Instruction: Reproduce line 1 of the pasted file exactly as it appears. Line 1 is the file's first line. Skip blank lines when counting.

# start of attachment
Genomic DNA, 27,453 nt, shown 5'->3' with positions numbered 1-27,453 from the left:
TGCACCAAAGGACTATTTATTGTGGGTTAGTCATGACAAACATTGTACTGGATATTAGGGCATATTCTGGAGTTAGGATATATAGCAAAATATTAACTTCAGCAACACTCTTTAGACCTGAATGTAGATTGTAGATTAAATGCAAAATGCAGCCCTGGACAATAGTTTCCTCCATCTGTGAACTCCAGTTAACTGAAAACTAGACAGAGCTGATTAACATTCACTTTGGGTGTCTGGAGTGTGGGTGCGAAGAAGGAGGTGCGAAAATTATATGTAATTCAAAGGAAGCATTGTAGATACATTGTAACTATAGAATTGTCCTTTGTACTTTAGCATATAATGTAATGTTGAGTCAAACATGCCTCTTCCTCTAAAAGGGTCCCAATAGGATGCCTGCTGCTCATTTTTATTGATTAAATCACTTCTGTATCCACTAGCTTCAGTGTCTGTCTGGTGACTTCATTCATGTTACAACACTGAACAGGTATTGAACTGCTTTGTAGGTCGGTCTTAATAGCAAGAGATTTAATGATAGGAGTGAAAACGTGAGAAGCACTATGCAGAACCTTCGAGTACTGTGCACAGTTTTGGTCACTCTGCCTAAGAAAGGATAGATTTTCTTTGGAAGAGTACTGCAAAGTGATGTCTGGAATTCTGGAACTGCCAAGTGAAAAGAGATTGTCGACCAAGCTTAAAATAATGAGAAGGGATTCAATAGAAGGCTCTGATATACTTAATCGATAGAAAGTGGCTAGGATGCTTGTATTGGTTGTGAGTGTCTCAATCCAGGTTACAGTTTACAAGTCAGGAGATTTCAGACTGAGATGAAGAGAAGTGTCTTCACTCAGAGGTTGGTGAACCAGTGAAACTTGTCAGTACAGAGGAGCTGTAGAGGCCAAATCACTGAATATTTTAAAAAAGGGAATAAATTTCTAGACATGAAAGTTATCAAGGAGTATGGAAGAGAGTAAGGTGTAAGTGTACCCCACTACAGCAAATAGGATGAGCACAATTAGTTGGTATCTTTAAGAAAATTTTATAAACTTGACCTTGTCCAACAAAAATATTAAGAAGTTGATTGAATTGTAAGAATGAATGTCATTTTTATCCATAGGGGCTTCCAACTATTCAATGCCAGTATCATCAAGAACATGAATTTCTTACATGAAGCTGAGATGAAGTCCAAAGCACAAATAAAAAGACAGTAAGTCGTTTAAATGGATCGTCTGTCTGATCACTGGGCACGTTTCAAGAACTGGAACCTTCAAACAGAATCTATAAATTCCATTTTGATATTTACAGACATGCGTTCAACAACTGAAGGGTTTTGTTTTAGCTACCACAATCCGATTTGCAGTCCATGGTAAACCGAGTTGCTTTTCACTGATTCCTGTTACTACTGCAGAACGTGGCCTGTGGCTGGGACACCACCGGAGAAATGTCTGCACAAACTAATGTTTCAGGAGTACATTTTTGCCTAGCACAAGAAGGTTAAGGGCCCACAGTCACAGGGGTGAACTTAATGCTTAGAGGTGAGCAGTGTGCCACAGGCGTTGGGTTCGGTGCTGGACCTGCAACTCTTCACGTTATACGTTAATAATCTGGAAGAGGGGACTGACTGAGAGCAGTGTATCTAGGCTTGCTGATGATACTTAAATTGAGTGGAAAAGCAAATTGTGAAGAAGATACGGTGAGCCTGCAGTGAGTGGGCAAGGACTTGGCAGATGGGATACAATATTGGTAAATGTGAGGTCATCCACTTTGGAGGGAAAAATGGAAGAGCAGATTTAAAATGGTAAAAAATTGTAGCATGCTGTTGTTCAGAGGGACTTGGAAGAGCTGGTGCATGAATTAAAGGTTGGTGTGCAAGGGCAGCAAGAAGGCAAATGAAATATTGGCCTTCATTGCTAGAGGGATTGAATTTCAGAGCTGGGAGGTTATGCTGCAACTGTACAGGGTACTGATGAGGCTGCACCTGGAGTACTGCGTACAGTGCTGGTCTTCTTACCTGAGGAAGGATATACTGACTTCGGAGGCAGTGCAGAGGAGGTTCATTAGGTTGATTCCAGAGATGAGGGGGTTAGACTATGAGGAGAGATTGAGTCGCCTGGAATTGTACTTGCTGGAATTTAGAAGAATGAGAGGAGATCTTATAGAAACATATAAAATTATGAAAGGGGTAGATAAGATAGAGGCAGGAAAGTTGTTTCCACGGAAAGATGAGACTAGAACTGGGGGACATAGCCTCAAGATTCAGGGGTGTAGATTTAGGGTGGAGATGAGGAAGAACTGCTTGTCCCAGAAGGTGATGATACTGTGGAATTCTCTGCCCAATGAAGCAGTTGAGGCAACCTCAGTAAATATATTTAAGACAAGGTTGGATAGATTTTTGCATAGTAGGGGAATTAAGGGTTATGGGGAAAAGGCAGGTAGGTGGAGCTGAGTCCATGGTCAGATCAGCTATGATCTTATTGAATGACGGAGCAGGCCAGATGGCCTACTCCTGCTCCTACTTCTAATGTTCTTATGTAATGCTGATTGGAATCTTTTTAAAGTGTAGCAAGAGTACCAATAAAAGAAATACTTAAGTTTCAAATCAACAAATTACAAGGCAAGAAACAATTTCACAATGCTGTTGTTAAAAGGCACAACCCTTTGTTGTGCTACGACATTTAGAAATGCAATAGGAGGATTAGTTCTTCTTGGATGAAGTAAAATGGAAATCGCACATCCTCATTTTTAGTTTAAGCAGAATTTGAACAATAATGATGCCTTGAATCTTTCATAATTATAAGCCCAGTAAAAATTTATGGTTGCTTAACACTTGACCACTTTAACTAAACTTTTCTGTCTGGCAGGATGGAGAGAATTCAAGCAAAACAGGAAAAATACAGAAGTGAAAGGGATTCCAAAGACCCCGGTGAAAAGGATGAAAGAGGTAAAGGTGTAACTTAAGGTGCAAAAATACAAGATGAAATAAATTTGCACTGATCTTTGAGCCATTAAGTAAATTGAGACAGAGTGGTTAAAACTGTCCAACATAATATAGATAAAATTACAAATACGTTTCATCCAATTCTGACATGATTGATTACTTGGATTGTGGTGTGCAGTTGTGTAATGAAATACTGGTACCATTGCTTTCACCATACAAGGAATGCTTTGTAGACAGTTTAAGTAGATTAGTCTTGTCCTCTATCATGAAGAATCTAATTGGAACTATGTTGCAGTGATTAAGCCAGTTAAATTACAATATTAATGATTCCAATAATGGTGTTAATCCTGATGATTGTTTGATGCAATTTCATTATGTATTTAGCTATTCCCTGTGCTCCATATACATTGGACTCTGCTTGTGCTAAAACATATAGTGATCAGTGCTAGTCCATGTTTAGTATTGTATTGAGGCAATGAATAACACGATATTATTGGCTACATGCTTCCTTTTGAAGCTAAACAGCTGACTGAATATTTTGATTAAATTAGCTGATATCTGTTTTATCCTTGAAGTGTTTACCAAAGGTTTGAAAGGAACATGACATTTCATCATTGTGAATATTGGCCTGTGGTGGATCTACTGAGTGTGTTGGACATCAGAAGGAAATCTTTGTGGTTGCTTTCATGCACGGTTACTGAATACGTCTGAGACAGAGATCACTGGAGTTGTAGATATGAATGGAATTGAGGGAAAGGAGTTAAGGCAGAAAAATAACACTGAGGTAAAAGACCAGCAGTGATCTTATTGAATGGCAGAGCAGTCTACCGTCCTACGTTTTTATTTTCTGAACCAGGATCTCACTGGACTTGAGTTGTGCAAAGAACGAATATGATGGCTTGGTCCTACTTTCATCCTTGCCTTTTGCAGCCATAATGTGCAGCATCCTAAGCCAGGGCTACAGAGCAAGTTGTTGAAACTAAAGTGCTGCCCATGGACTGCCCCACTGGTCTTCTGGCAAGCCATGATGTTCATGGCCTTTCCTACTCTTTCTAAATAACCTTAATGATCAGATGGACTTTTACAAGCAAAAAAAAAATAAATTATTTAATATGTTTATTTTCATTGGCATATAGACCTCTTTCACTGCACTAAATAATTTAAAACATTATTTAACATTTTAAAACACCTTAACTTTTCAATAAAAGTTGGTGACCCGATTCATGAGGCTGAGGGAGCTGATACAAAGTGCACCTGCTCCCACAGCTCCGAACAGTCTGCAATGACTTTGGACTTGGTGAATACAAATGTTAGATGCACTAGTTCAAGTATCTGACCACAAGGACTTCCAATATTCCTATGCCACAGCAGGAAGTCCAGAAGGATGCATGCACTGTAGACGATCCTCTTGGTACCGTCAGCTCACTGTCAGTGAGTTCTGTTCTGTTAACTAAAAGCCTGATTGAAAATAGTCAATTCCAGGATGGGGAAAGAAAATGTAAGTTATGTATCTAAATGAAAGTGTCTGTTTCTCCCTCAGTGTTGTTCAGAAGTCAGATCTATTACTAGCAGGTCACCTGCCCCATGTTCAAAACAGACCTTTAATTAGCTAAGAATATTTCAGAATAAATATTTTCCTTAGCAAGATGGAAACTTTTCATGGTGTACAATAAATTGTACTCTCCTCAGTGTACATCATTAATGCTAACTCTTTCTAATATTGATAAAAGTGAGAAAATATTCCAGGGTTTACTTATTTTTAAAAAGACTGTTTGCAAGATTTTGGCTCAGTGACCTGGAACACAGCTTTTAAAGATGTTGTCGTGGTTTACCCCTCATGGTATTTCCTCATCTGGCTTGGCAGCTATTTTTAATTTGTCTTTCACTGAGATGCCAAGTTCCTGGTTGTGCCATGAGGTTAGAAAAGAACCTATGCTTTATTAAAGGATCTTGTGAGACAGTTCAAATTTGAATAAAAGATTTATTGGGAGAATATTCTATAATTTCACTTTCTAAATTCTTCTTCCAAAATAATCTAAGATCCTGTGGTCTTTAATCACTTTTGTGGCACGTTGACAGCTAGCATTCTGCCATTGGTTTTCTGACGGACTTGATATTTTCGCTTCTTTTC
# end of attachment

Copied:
Genomic DNA, 27,453 nt, shown 5'->3' with positions numbered 1-27,453 from the left: